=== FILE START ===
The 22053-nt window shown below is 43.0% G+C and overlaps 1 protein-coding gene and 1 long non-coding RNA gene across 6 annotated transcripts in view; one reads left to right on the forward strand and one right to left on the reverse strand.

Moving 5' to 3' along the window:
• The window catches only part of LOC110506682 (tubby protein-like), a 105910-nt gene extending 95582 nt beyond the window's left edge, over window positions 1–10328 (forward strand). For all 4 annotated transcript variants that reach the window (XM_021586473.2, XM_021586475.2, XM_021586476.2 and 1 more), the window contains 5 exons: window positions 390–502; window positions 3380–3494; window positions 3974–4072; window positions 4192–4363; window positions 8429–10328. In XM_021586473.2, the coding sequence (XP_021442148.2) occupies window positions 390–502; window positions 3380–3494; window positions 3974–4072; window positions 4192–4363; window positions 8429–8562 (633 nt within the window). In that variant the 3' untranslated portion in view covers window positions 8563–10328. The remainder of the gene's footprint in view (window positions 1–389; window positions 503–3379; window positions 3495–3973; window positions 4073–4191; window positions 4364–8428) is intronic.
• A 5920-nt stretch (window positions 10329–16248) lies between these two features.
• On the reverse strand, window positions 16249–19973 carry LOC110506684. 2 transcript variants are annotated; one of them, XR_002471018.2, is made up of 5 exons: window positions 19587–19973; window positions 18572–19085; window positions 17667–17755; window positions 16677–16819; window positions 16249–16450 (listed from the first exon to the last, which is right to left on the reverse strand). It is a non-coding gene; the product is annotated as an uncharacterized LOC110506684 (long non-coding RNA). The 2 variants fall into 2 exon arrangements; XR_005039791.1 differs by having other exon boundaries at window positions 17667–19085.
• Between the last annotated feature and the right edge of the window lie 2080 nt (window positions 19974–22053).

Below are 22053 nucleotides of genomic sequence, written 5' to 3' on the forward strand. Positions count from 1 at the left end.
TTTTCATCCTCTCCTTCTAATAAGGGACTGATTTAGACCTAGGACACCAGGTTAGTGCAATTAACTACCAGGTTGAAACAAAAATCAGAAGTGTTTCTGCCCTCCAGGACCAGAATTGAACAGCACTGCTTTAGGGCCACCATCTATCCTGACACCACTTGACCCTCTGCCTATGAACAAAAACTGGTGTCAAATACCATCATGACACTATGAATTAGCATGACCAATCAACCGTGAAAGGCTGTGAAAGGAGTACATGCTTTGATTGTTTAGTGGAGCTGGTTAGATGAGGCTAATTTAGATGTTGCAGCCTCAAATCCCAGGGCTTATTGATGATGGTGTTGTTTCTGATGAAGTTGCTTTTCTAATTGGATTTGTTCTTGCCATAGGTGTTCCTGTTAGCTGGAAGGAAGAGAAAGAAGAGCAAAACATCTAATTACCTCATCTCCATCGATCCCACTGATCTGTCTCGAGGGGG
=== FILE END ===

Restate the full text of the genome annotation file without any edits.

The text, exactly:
The 22053-nt window shown below is 43.0% G+C and overlaps 1 protein-coding gene and 1 long non-coding RNA gene across 6 annotated transcripts in view; one reads left to right on the forward strand and one right to left on the reverse strand.

Moving 5' to 3' along the window:
• The window catches only part of LOC110506682 (tubby protein-like), a 105910-nt gene extending 95582 nt beyond the window's left edge, over window positions 1–10328 (forward strand). For all 4 annotated transcript variants that reach the window (XM_021586473.2, XM_021586475.2, XM_021586476.2 and 1 more), the window contains 5 exons: window positions 390–502; window positions 3380–3494; window positions 3974–4072; window positions 4192–4363; window positions 8429–10328. In XM_021586473.2, the coding sequence (XP_021442148.2) occupies window positions 390–502; window positions 3380–3494; window positions 3974–4072; window positions 4192–4363; window positions 8429–8562 (633 nt within the window). In that variant the 3' untranslated portion in view covers window positions 8563–10328. The remainder of the gene's footprint in view (window positions 1–389; window positions 503–3379; window positions 3495–3973; window positions 4073–4191; window positions 4364–8428) is intronic.
• A 5920-nt stretch (window positions 10329–16248) lies between these two features.
• On the reverse strand, window positions 16249–19973 carry LOC110506684. 2 transcript variants are annotated; one of them, XR_002471018.2, is made up of 5 exons: window positions 19587–19973; window positions 18572–19085; window positions 17667–17755; window positions 16677–16819; window positions 16249–16450 (listed from the first exon to the last, which is right to left on the reverse strand). It is a non-coding gene; the product is annotated as an uncharacterized LOC110506684 (long non-coding RNA). The 2 variants fall into 2 exon arrangements; XR_005039791.1 differs by having other exon boundaries at window positions 17667–19085.
• Between the last annotated feature and the right edge of the window lie 2080 nt (window positions 19974–22053).

Below are 22053 nucleotides of genomic sequence, written 5' to 3' on the forward strand. Positions count from 1 at the left end.
TTTTCATCCTCTCCTTCTAATAAGGGACTGATTTAGACCTAGGACACCAGGTTAGTGCAATTAACTACCAGGTTGAAACAAAAATCAGAAGTGTTTCTGCCCTCCAGGACCAGAATTGAACAGCACTGCTTTAGGGCCACCATCTATCCTGACACCACTTGACCCTCTGCCTATGAACAAAAACTGGTGTCAAATACCATCATGACACTATGAATTAGCATGACCAATCAACCGTGAAAGGCTGTGAAAGGAGTACATGCTTTGATTGTTTAGTGGAGCTGGTTAGATGAGGCTAATTTAGATGTTGCAGCCTCAAATCCCAGGGCTTATTGATGATGGTGTTGTTTCTGATGAAGTTGCTTTTCTAATTGGATTTGTTCTTGCCATAGGTGTTCCTGTTAGCTGGAAGGAAGAGAAAGAAGAGCAAAACATCTAATTACCTCATCTCCATCGATCCCACTGATCTGTCTCGAGGGGG